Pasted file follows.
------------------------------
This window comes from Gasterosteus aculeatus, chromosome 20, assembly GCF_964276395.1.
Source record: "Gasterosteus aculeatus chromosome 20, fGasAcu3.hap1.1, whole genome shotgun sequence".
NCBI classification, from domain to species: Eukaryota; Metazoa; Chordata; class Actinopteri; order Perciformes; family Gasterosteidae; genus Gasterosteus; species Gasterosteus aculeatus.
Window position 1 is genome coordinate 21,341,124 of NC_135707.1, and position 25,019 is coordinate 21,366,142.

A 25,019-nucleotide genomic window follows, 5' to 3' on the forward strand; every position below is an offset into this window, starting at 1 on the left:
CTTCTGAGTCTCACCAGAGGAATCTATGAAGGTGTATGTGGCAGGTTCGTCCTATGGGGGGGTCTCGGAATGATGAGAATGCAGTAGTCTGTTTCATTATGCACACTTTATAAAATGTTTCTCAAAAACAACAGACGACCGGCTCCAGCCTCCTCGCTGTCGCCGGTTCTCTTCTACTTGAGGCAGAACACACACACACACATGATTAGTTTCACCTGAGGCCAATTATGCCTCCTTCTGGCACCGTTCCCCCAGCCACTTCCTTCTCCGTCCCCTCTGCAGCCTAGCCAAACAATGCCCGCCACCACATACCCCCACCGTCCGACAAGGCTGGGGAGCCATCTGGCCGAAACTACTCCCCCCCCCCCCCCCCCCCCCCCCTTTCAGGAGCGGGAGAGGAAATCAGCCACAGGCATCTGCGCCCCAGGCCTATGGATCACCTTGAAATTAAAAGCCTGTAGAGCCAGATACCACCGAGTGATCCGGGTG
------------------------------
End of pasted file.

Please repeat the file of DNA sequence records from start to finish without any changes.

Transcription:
This window comes from Gasterosteus aculeatus, chromosome 20, assembly GCF_964276395.1.
Source record: "Gasterosteus aculeatus chromosome 20, fGasAcu3.hap1.1, whole genome shotgun sequence".
NCBI classification, from domain to species: Eukaryota; Metazoa; Chordata; class Actinopteri; order Perciformes; family Gasterosteidae; genus Gasterosteus; species Gasterosteus aculeatus.
Window position 1 is genome coordinate 21,341,124 of NC_135707.1, and position 25,019 is coordinate 21,366,142.

A 25,019-nucleotide genomic window follows, 5' to 3' on the forward strand; every position below is an offset into this window, starting at 1 on the left:
CTTCTGAGTCTCACCAGAGGAATCTATGAAGGTGTATGTGGCAGGTTCGTCCTATGGGGGGGTCTCGGAATGATGAGAATGCAGTAGTCTGTTTCATTATGCACACTTTATAAAATGTTTCTCAAAAACAACAGACGACCGGCTCCAGCCTCCTCGCTGTCGCCGGTTCTCTTCTACTTGAGGCAGAACACACACACACACATGATTAGTTTCACCTGAGGCCAATTATGCCTCCTTCTGGCACCGTTCCCCCAGCCACTTCCTTCTCCGTCCCCTCTGCAGCCTAGCCAAACAATGCCCGCCACCACATACCCCCACCGTCCGACAAGGCTGGGGAGCCATCTGGCCGAAACTACTCCCCCCCCCCCCCCCCCCCCCCCCTTTCAGGAGCGGGAGAGGAAATCAGCCACAGGCATCTGCGCCCCAGGCCTATGGATCACCTTGAAATTAAAAGCCTGTAGAGCCAGATACCACCGAGTGATCCGGGTG